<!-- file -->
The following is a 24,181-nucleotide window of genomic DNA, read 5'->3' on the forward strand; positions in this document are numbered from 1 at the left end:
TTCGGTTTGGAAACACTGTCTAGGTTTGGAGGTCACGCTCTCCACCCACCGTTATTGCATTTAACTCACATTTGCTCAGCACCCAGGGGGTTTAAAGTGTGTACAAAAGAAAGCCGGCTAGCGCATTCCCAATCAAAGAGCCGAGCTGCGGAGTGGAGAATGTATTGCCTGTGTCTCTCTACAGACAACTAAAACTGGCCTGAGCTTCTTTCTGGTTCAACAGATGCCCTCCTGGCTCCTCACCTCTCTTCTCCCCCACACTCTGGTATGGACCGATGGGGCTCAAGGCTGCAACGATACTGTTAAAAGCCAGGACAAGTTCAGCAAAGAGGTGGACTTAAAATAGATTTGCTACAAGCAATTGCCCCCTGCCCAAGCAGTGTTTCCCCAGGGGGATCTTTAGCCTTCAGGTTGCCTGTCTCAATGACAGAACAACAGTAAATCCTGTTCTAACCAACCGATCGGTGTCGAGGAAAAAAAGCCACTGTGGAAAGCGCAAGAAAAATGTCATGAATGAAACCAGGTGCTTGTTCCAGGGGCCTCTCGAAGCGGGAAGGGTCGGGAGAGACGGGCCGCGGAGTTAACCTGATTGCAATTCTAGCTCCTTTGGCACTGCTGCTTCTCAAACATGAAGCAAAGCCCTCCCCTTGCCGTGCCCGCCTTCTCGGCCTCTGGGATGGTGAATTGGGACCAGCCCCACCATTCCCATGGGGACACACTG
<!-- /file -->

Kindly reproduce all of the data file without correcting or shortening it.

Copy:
The following is a 24,181-nucleotide window of genomic DNA, read 5'->3' on the forward strand; positions in this document are numbered from 1 at the left end:
TTCGGTTTGGAAACACTGTCTAGGTTTGGAGGTCACGCTCTCCACCCACCGTTATTGCATTTAACTCACATTTGCTCAGCACCCAGGGGGTTTAAAGTGTGTACAAAAGAAAGCCGGCTAGCGCATTCCCAATCAAAGAGCCGAGCTGCGGAGTGGAGAATGTATTGCCTGTGTCTCTCTACAGACAACTAAAACTGGCCTGAGCTTCTTTCTGGTTCAACAGATGCCCTCCTGGCTCCTCACCTCTCTTCTCCCCCACACTCTGGTATGGACCGATGGGGCTCAAGGCTGCAACGATACTGTTAAAAGCCAGGACAAGTTCAGCAAAGAGGTGGACTTAAAATAGATTTGCTACAAGCAATTGCCCCCTGCCCAAGCAGTGTTTCCCCAGGGGGATCTTTAGCCTTCAGGTTGCCTGTCTCAATGACAGAACAACAGTAAATCCTGTTCTAACCAACCGATCGGTGTCGAGGAAAAAAAGCCACTGTGGAAAGCGCAAGAAAAATGTCATGAATGAAACCAGGTGCTTGTTCCAGGGGCCTCTCGAAGCGGGAAGGGTCGGGAGAGACGGGCCGCGGAGTTAACCTGATTGCAATTCTAGCTCCTTTGGCACTGCTGCTTCTCAAACATGAAGCAAAGCCCTCCCCTTGCCGTGCCCGCCTTCTCGGCCTCTGGGATGGTGAATTGGGACCAGCCCCACCATTCCCATGGGGACACACTG